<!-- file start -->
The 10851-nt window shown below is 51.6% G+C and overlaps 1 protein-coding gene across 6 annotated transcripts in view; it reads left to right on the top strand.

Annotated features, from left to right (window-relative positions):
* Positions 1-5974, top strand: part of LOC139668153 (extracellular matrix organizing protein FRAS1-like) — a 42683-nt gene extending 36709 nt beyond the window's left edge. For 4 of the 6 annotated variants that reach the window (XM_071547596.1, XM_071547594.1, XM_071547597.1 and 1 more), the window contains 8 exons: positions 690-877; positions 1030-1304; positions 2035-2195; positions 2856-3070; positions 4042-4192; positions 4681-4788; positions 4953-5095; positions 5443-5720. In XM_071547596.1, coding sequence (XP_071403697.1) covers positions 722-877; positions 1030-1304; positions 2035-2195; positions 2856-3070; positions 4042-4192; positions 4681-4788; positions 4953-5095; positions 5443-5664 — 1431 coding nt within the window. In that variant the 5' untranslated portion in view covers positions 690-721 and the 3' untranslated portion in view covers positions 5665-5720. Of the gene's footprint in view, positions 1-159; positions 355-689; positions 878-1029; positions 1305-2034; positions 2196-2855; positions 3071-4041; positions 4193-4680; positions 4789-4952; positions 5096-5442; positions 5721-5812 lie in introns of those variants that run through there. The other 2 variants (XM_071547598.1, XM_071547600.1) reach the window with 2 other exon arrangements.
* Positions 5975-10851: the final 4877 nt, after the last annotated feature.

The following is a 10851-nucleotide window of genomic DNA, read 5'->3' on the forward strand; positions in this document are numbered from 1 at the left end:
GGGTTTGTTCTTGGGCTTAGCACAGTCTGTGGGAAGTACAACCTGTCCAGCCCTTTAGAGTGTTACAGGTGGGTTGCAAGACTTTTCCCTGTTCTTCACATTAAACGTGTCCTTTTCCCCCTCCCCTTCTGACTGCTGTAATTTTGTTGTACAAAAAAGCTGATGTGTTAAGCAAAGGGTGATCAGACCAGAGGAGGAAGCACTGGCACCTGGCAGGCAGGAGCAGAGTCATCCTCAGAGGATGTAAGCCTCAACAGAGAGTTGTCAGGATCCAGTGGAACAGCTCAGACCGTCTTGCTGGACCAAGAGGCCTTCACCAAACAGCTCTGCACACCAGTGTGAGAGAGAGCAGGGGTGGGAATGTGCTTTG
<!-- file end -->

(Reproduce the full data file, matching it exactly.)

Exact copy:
The 10851-nt window shown below is 51.6% G+C and overlaps 1 protein-coding gene across 6 annotated transcripts in view; it reads left to right on the top strand.

Annotated features, from left to right (window-relative positions):
* Positions 1-5974, top strand: part of LOC139668153 (extracellular matrix organizing protein FRAS1-like) — a 42683-nt gene extending 36709 nt beyond the window's left edge. For 4 of the 6 annotated variants that reach the window (XM_071547596.1, XM_071547594.1, XM_071547597.1 and 1 more), the window contains 8 exons: positions 690-877; positions 1030-1304; positions 2035-2195; positions 2856-3070; positions 4042-4192; positions 4681-4788; positions 4953-5095; positions 5443-5720. In XM_071547596.1, coding sequence (XP_071403697.1) covers positions 722-877; positions 1030-1304; positions 2035-2195; positions 2856-3070; positions 4042-4192; positions 4681-4788; positions 4953-5095; positions 5443-5664 — 1431 coding nt within the window. In that variant the 5' untranslated portion in view covers positions 690-721 and the 3' untranslated portion in view covers positions 5665-5720. Of the gene's footprint in view, positions 1-159; positions 355-689; positions 878-1029; positions 1305-2034; positions 2196-2855; positions 3071-4041; positions 4193-4680; positions 4789-4952; positions 5096-5442; positions 5721-5812 lie in introns of those variants that run through there. The other 2 variants (XM_071547598.1, XM_071547600.1) reach the window with 2 other exon arrangements.
* Positions 5975-10851: the final 4877 nt, after the last annotated feature.

The following is a 10851-nucleotide window of genomic DNA, read 5'->3' on the forward strand; positions in this document are numbered from 1 at the left end:
GGGTTTGTTCTTGGGCTTAGCACAGTCTGTGGGAAGTACAACCTGTCCAGCCCTTTAGAGTGTTACAGGTGGGTTGCAAGACTTTTCCCTGTTCTTCACATTAAACGTGTCCTTTTCCCCCTCCCCTTCTGACTGCTGTAATTTTGTTGTACAAAAAAGCTGATGTGTTAAGCAAAGGGTGATCAGACCAGAGGAGGAAGCACTGGCACCTGGCAGGCAGGAGCAGAGTCATCCTCAGAGGATGTAAGCCTCAACAGAGAGTTGTCAGGATCCAGTGGAACAGCTCAGACCGTCTTGCTGGACCAAGAGGCCTTCACCAAACAGCTCTGCACACCAGTGTGAGAGAGAGCAGGGGTGGGAATGTGCTTTG